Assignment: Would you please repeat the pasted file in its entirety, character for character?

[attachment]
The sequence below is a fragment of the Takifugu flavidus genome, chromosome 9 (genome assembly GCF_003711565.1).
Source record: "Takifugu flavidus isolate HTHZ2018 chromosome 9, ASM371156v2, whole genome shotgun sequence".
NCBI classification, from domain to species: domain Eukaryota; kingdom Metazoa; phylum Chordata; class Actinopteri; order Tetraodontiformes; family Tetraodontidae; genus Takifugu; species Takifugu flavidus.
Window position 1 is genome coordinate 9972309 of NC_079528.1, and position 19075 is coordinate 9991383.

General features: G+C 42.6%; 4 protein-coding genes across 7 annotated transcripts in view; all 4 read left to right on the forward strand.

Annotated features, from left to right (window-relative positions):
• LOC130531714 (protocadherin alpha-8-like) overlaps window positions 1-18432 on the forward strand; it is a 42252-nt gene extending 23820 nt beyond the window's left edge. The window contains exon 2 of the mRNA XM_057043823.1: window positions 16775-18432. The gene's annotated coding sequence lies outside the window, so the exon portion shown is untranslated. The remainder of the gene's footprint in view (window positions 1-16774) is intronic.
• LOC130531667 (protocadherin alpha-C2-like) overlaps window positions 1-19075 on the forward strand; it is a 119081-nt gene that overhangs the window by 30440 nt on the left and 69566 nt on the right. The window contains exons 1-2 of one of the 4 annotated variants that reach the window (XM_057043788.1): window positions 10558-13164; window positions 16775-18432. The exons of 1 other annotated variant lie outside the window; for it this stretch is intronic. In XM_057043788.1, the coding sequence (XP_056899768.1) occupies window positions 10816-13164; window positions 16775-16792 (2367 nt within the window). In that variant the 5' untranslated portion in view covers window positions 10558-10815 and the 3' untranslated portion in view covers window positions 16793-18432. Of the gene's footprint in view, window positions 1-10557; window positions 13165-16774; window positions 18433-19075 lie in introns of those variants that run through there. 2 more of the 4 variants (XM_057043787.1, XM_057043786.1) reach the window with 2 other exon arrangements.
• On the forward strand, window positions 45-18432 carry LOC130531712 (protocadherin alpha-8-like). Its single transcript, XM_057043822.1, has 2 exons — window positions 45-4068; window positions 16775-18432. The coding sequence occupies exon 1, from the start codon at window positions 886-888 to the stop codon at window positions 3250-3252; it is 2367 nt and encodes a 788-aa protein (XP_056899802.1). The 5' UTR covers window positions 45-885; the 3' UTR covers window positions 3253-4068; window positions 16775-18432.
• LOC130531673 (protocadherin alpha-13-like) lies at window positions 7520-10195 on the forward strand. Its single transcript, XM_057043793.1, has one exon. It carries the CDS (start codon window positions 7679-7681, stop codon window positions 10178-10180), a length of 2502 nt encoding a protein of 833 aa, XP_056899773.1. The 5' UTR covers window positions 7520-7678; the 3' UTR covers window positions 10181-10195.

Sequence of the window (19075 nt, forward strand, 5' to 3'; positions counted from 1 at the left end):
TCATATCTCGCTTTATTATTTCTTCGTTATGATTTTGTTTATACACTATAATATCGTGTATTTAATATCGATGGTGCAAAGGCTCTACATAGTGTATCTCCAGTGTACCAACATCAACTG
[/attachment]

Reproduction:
The sequence below is a fragment of the Takifugu flavidus genome, chromosome 9 (genome assembly GCF_003711565.1).
Source record: "Takifugu flavidus isolate HTHZ2018 chromosome 9, ASM371156v2, whole genome shotgun sequence".
NCBI classification, from domain to species: domain Eukaryota; kingdom Metazoa; phylum Chordata; class Actinopteri; order Tetraodontiformes; family Tetraodontidae; genus Takifugu; species Takifugu flavidus.
Window position 1 is genome coordinate 9972309 of NC_079528.1, and position 19075 is coordinate 9991383.

General features: G+C 42.6%; 4 protein-coding genes across 7 annotated transcripts in view; all 4 read left to right on the forward strand.

Annotated features, from left to right (window-relative positions):
• LOC130531714 (protocadherin alpha-8-like) overlaps window positions 1-18432 on the forward strand; it is a 42252-nt gene extending 23820 nt beyond the window's left edge. The window contains exon 2 of the mRNA XM_057043823.1: window positions 16775-18432. The gene's annotated coding sequence lies outside the window, so the exon portion shown is untranslated. The remainder of the gene's footprint in view (window positions 1-16774) is intronic.
• LOC130531667 (protocadherin alpha-C2-like) overlaps window positions 1-19075 on the forward strand; it is a 119081-nt gene that overhangs the window by 30440 nt on the left and 69566 nt on the right. The window contains exons 1-2 of one of the 4 annotated variants that reach the window (XM_057043788.1): window positions 10558-13164; window positions 16775-18432. The exons of 1 other annotated variant lie outside the window; for it this stretch is intronic. In XM_057043788.1, the coding sequence (XP_056899768.1) occupies window positions 10816-13164; window positions 16775-16792 (2367 nt within the window). In that variant the 5' untranslated portion in view covers window positions 10558-10815 and the 3' untranslated portion in view covers window positions 16793-18432. Of the gene's footprint in view, window positions 1-10557; window positions 13165-16774; window positions 18433-19075 lie in introns of those variants that run through there. 2 more of the 4 variants (XM_057043787.1, XM_057043786.1) reach the window with 2 other exon arrangements.
• On the forward strand, window positions 45-18432 carry LOC130531712 (protocadherin alpha-8-like). Its single transcript, XM_057043822.1, has 2 exons — window positions 45-4068; window positions 16775-18432. The coding sequence occupies exon 1, from the start codon at window positions 886-888 to the stop codon at window positions 3250-3252; it is 2367 nt and encodes a 788-aa protein (XP_056899802.1). The 5' UTR covers window positions 45-885; the 3' UTR covers window positions 3253-4068; window positions 16775-18432.
• LOC130531673 (protocadherin alpha-13-like) lies at window positions 7520-10195 on the forward strand. Its single transcript, XM_057043793.1, has one exon. It carries the CDS (start codon window positions 7679-7681, stop codon window positions 10178-10180), a length of 2502 nt encoding a protein of 833 aa, XP_056899773.1. The 5' UTR covers window positions 7520-7678; the 3' UTR covers window positions 10181-10195.

Sequence of the window (19075 nt, forward strand, 5' to 3'; positions counted from 1 at the left end):
TCATATCTCGCTTTATTATTTCTTCGTTATGATTTTGTTTATACACTATAATATCGTGTATTTAATATCGATGGTGCAAAGGCTCTACATAGTGTATCTCCAGTGTACCAACATCAACTG